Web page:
How to Clean Your Bathtub & Porcelain Around The House

You may not have picked porcelain in your bathroom for its durability, but rest assured: In addition to being a beautiful, discerning choice for bathroom tile or flooring, it’s also an incredibly low-maintenance material that doesn’t require much dedication to keep it in top shape. Because it’s typically covered in a protective glaze that repels scratching and stains, the best way to clean porcelain is to sweep, vacuum, or wet-mop it regularly.

how to clean your bathtub

But every so often, you may need a more thorough cleaning—especially if anything has seeped through the glaze and into the material. Luckily, it shouldn’t take more than a 30-minute window on a weekend morning.

Cleaning The Grout in Your Bathtub

Start with the grout, which tends to get grimy more quickly than porcelain itself. Create a paste out of baking soda and water, and let it sit for 10 minutes before using a small, soft-bristled brush to gently scrub it off. (Never use hard bristles or steel wool, which can damage the tile.)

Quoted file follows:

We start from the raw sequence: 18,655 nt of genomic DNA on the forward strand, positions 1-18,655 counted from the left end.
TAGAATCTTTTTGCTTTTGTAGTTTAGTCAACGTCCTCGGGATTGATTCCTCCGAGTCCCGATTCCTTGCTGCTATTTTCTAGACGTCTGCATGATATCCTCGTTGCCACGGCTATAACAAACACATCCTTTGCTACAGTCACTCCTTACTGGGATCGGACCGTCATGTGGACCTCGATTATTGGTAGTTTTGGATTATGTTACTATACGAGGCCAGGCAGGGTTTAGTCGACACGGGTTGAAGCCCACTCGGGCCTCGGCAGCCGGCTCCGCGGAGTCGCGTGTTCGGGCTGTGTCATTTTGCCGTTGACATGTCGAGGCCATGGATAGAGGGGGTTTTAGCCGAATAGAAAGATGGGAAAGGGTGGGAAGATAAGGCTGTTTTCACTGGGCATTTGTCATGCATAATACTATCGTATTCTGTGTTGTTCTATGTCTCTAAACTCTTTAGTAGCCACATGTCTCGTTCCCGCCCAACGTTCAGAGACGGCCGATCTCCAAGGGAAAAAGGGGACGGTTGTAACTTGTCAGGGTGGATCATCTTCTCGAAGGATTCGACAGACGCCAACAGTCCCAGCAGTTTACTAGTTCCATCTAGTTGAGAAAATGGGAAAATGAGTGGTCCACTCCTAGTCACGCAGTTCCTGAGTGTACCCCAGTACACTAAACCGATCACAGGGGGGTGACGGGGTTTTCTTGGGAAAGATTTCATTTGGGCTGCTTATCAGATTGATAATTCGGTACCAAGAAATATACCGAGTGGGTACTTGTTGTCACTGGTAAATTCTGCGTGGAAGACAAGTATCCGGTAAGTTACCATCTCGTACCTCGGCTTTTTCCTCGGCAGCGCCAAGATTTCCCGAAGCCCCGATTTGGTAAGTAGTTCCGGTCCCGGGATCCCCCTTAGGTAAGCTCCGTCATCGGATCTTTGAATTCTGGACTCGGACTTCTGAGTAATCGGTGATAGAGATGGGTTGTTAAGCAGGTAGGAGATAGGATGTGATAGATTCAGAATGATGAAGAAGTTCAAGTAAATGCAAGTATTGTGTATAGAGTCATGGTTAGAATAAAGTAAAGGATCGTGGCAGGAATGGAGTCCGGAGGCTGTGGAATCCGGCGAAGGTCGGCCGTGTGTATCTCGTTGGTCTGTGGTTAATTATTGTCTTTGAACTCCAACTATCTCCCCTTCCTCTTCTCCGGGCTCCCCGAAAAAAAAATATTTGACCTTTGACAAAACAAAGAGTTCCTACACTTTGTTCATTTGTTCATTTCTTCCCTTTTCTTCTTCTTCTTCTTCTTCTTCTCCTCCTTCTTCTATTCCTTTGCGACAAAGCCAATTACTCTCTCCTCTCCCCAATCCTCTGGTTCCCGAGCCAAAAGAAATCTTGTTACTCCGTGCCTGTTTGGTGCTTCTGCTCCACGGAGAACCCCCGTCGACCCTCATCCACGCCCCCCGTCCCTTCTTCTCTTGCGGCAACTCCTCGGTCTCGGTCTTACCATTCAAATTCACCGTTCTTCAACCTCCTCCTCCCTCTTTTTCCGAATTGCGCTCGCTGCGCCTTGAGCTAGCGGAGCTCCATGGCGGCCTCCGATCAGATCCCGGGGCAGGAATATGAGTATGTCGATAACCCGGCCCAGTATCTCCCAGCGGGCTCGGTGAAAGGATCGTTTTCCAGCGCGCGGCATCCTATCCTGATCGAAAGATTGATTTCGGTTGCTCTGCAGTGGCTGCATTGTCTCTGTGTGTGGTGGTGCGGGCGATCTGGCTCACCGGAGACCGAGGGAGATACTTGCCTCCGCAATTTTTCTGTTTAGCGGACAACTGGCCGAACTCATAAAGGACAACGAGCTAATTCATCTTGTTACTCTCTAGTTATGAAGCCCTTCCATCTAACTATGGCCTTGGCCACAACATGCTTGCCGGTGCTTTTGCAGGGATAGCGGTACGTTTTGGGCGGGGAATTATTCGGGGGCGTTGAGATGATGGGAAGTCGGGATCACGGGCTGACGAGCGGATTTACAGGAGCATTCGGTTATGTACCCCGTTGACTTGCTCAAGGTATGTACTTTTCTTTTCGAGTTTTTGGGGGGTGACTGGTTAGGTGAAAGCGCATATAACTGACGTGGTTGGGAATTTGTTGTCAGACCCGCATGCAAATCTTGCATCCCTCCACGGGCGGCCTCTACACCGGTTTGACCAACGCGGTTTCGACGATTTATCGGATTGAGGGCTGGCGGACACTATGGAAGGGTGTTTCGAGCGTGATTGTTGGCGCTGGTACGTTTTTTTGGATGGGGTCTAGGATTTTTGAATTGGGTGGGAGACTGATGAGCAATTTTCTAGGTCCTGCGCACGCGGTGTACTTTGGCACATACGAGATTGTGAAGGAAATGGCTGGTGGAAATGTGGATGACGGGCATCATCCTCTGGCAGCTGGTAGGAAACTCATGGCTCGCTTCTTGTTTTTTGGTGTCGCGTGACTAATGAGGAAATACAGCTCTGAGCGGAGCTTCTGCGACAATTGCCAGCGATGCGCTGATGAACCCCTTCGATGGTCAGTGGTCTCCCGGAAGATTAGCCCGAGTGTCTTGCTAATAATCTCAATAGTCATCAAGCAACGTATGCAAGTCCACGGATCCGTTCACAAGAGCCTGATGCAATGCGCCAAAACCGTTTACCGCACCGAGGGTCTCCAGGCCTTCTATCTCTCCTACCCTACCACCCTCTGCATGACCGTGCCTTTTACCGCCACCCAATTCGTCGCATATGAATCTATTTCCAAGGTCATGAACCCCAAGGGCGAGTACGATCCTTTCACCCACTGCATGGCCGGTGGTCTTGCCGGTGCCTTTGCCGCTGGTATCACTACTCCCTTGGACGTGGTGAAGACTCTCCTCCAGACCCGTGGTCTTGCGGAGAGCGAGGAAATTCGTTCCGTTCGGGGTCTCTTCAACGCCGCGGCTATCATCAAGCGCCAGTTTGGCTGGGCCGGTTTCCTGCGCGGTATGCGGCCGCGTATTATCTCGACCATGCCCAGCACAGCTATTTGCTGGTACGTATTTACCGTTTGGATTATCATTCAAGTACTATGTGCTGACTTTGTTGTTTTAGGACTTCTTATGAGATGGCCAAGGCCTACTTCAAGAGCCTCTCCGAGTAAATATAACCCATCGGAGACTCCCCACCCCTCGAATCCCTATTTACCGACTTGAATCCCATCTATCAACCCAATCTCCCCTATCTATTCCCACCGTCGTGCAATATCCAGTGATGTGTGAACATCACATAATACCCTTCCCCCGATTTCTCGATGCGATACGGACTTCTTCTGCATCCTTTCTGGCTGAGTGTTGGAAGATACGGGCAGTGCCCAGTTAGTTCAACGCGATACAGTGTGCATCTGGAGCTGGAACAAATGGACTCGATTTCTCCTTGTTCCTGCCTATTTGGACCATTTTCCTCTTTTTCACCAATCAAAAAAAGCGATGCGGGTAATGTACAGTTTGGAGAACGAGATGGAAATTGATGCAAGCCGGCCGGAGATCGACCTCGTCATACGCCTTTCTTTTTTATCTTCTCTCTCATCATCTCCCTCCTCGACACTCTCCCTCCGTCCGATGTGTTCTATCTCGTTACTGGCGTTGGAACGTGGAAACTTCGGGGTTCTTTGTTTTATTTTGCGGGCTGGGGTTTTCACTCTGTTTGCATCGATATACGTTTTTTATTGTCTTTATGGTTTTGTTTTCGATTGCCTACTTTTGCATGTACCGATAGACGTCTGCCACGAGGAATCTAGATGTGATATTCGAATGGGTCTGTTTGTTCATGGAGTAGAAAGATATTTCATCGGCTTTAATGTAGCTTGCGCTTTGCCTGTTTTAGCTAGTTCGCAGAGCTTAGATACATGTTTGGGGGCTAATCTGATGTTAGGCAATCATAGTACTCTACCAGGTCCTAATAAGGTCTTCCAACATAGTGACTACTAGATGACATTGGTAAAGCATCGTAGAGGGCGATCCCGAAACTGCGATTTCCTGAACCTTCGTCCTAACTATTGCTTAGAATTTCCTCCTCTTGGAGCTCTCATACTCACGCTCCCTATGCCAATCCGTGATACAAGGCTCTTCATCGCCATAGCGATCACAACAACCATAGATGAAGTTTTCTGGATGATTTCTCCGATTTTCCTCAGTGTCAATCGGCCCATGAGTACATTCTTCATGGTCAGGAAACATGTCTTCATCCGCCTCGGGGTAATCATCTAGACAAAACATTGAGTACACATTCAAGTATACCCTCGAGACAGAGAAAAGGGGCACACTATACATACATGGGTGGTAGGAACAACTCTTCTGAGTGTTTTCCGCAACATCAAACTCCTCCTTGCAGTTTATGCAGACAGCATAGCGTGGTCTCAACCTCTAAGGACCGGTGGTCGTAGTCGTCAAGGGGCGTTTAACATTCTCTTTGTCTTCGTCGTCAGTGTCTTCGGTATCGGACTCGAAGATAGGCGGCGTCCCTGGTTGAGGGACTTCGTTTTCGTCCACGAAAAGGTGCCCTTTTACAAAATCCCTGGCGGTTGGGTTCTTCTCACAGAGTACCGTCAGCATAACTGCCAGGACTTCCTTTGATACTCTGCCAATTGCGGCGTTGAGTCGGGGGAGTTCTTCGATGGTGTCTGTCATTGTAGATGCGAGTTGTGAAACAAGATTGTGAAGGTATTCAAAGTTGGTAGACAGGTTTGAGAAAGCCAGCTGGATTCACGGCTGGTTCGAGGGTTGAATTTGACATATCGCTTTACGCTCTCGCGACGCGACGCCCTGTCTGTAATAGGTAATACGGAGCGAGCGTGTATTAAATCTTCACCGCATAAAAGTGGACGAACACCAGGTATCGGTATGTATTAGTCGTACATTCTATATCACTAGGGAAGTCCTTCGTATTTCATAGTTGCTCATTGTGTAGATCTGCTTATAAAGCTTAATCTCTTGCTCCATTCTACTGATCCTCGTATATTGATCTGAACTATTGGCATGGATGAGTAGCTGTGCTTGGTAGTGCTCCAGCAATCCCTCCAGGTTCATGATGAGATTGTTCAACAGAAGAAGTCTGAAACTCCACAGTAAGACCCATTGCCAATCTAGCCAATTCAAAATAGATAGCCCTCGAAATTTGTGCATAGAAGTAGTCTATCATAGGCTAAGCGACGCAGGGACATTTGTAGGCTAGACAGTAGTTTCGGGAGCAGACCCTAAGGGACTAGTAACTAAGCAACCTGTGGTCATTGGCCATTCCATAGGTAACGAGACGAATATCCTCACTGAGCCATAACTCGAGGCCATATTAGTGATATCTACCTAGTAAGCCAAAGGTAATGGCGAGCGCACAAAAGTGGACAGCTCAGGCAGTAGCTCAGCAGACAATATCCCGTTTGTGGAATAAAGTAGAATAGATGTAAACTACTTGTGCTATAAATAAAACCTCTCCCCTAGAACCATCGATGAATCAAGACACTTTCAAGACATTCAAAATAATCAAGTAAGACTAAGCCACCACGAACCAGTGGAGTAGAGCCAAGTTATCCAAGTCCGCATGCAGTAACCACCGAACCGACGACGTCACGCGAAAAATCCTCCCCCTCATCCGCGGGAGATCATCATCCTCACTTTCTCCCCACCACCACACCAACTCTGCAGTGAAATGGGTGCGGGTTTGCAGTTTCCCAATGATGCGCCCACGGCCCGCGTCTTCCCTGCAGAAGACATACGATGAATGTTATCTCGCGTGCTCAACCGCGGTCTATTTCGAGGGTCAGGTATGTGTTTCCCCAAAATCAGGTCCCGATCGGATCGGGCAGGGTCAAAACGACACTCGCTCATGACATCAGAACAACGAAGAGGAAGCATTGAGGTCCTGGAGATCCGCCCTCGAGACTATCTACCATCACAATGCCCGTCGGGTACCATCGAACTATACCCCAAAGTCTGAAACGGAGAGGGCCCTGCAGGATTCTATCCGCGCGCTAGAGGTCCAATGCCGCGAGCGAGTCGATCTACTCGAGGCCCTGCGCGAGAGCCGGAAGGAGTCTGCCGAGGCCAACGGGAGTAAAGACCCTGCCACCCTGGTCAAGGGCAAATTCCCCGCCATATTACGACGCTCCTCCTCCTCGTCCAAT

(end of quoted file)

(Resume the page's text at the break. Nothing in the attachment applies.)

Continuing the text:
bathroom cleaner for porcelain and grout

How to Clean Stained Porcelain

Then, to get rid of stains or dirt on the porcelain itself, start by sweeping up any loose dirt or debris. Then, give the porcelain—tile, countertop, or otherwise—a generous spritzing with Bathroom Cleaner, a powerful, natural cleaner that also eliminates odors without the use of harsh chemicals. Unlike with most commercial cleaners, you don’t have to worry about flushing the floors to remove any residue.

Clean Early & Clean Often

Et voila—your porcelain should be good as new. To keep it in top shape, be sure to wipe up stains as soon as possible. While the porous material is water- and stain-resistant when properly sealed, it may fade or stain if you allow a mess to linger. Apply an acrylic stone sealer to a cleaned, dry unglazed floor to keep the surface pores impenetrable.